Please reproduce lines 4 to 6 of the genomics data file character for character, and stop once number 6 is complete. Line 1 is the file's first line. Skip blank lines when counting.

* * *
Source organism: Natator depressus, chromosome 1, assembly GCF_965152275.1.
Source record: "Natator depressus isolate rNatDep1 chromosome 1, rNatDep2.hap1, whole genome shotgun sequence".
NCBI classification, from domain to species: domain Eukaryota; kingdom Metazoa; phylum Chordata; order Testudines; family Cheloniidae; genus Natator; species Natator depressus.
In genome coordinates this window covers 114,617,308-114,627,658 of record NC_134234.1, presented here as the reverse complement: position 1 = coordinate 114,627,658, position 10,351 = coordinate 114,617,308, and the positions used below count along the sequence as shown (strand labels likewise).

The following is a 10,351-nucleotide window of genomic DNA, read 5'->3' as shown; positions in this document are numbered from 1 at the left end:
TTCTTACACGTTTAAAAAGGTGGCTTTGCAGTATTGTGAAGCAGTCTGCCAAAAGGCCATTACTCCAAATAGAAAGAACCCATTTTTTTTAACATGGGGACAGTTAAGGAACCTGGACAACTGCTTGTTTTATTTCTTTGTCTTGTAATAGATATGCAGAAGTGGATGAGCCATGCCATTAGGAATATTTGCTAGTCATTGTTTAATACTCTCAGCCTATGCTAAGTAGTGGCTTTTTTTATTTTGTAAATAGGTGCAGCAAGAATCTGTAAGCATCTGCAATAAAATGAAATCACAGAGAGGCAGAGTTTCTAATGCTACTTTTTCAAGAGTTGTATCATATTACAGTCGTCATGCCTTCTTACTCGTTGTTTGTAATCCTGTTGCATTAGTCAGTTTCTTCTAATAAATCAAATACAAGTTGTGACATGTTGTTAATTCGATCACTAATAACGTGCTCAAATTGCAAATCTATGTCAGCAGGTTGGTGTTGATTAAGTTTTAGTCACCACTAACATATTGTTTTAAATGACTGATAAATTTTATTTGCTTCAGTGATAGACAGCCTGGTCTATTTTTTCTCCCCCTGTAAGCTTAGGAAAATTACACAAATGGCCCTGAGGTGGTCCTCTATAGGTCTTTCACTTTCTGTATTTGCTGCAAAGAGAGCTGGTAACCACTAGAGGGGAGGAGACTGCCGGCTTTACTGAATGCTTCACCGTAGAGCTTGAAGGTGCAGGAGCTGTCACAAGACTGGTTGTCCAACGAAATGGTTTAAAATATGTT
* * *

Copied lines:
In genome coordinates this window covers 114,617,308-114,627,658 of record NC_134234.1, presented here as the reverse complement: position 1 = coordinate 114,627,658, position 10,351 = coordinate 114,617,308, and the positions used below count along the sequence as shown (strand labels likewise).

The following is a 10,351-nucleotide window of genomic DNA, read 5'->3' as shown; positions in this document are numbered from 1 at the left end:
TTCTTACACGTTTAAAAAGGTGGCTTTGCAGTATTGTGAAGCAGTCTGCCAAAAGGCCATTACTCCAAATAGAAAGAACCCATTTTTTTTAACATGGGGACAGTTAAGGAACCTGGACAACTGCTTGTTTTATTTCTTTGTCTTGTAATAGATATGCAGAAGTGGATGAGCCATGCCATTAGGAATATTTGCTAGTCATTGTTTAATACTCTCAGCCTATGCTAAGTAGTGGCTTTTTTTATTTTGTAAATAGGTGCAGCAAGAATCTGTAAGCATCTGCAATAAAATGAAATCACAGAGAGGCAGAGTTTCTAATGCTACTTTTTCAAGAGTTGTATCATATTACAGTCGTCATGCCTTCTTACTCGTTGTTTGTAATCCTGTTGCATTAGTCAGTTTCTTCTAATAAATCAAATACAAGTTGTGACATGTTGTTAATTCGATCACTAATAACGTGCTCAAATTGCAAATCTATGTCAGCAGGTTGGTGTTGATTAAGTTTTAGTCACCACTAACATATTGTTTTAAATGACTGATAAATTTTATTTGCTTCAGTGATAGACAGCCTGGTCTATTTTTTCTCCCCCTGTAAGCTTAGGAAAATTACACAAATGGCCCTGAGGTGGTCCTCTATAGGTCTTTCACTTTCTGTATTTGCTGCAAAGAGAGCTGGTAACCACTAGAGGGGAGGAGACTGCCGGCTTTACTGAATGCTTCACCGTAGAGCTTGAAGGTGCAGGAGCTGTCACAAGACTGGTTGTCCAACGAAATGGTTTAAAATATGTT